Hamilton Review

Kaylee Wright, Reporter

Eventhough Broadway is still closed because of the Covid 19- pandemic, Here is a review of the great broadway show Hamilton.

Alexander Hamilton was the founding father of the United States of America who didn’t have his story told. Lin-Manuel Miranda tells the tale in a raw way with light and dark humor. Utilizing rap, the exact definition of telling a personal struggle, causes the musical to be more engaging and relatable.

History was never a favored subject in my years of going to school but Hamilton changed all of that. The story of Hamilton was full of twists such as getting married, affairs, winning wars, being a father, losing his son, being George Washington’s right hand man, and dying in a duel.

The story of Hamilton follows Alexander Hamilton. Hamilton was orphaned as a child because a hurricane took his parents’ lives. Hamilton reaches for a quill and ink instead of a gun knowing that he survived for a reason, and has to make the most of his life for his parents. The play shows Hamilton’s life and the lives of the people he encountered.

The musical numbers consist of insane belting, meaningful lyrics, show stopping music and carefully crafted choreography.

The singers, especially Andrew Chappelle – Marquis de Lafayette/Thomas Jefferson, Euan Morton – King George, Denee Benton – Eliza Hamilton, and Mandy Gonzalez-Angelica Schuyler caught my attention. The uniqueness of their voices and the freedom to sing it in a way they’re comfortable in made the overall plot more believable. Euan Morton had a nasally voice that suited the snobby King well. Andrew Chappelle sang and rapped with a french accent and a Southern-American one to fit his characters

My personal favorite songs from the musical are, “Alexander Hamilton,” “Schuyler Sisters,” “You’ll Be Back,” “Right Hand Man,” “Helpless,” “Satisfied,” “Ten Duel Commandments,” “Yorktown,” “What’d I Miss,” “The Room Where It Happens,” and “One Last Time” because every musical component was incredible.

“Schuyler Sisters” showcased the independent and powerful sisters who are the daughters of the wealthy Philip Schuyler. The women constantly try to explain to the men that they need someone who uses their brain instead of brawn because they need someone who thinks as logically as themselves. The choreography syncs up with the lyrics/words from Thomas Paine’s Common Sense. “We hold these truths to be self evident, that all men are created equal” then Angelica sings that, “When I meet Thomas Jefferson imma compel em’ to include woman in the sequel work!” The sisters fight for the equality of the sexes with hard facts and amazing vocals.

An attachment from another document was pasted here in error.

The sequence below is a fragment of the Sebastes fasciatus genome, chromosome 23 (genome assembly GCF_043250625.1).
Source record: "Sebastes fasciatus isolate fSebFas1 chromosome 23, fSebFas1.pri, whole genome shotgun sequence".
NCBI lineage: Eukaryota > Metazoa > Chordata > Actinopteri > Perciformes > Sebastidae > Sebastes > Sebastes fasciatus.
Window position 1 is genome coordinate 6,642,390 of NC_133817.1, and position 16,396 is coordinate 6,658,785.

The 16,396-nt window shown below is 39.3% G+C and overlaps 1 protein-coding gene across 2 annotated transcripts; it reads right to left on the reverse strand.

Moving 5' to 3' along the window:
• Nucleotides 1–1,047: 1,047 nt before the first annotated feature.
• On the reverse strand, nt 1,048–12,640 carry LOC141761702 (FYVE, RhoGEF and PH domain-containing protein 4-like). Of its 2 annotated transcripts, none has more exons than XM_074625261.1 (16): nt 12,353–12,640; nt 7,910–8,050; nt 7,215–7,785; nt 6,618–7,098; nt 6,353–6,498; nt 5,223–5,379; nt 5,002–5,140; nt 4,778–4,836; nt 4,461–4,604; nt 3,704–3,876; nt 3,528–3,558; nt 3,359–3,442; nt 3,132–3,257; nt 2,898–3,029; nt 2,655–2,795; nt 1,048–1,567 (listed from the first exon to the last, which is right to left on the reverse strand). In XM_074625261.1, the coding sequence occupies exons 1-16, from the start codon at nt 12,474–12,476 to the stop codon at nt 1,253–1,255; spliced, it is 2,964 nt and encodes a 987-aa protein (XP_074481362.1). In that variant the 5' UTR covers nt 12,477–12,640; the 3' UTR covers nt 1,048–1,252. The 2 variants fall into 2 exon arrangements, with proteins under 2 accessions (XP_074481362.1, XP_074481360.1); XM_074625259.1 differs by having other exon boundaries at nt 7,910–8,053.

“Helpless” sung by Eliza Hamilton and “Satisfied” sung by Angelica Schuyler show the thoughts of both sisters when they first meet Hamilton. Eliza falls for him and so did Angelica. Angelica knew that Eliza would never find someone like him so she introduced them to each other. Eliza and Hamilton dance into a fast forward during the song and end up at Angelica giving vows at their wedding. The transition to “Satisfied” is where the ensemble repeat their ballroom dance backwards while simultaneously moving props to their previous spots. Angelica sings in despair of how she’s failing at her duty to get married first because she is the oldest. Eliza sings contently knowing that she will soon become Hamilton’s wife. The contrast of the two songs made me want to listen even more.

“You’ll be back” is sung by King George. This song all with “What Comes Next” and “I Know Him” are King George reacting to America becoming independent in three stages. The songs are humorous and ironic because he questions why the Americans want freedom from England. The King sings, “I will send a fully armed battalion to remind you of my love” while singing stone-faced and dancing with stiff shoulder moves and heel clicks.

“Ten Duel Commandments” tell the ten most important things to know about a duel. The songs starts off with counting to ten with a crescendo and ominous harmony in minor. The ensemble lines themselves up to show the distance between the two adversaries, first George Eacker and Philip Hamilton, then Aaron Burr and Alexander Hamilton. During Alexander’s duel the dancers act out the bullet that comes to kill him. Hamilton sings reprises of every song deciding that killing his mentor wasn’t necessary and aiming his gun the sky before being fatally shot like his son.

The musical was thought provoking and entertaining. If I had the chance to I would definitely watch it again. Not only did the dancing and singing blow me away, but how the cast can be ethnic while telling the tale of a country who, at the time, was predominately white. The inclusiveness supports the overall theme of writing your own story despite the exclusiveness around you.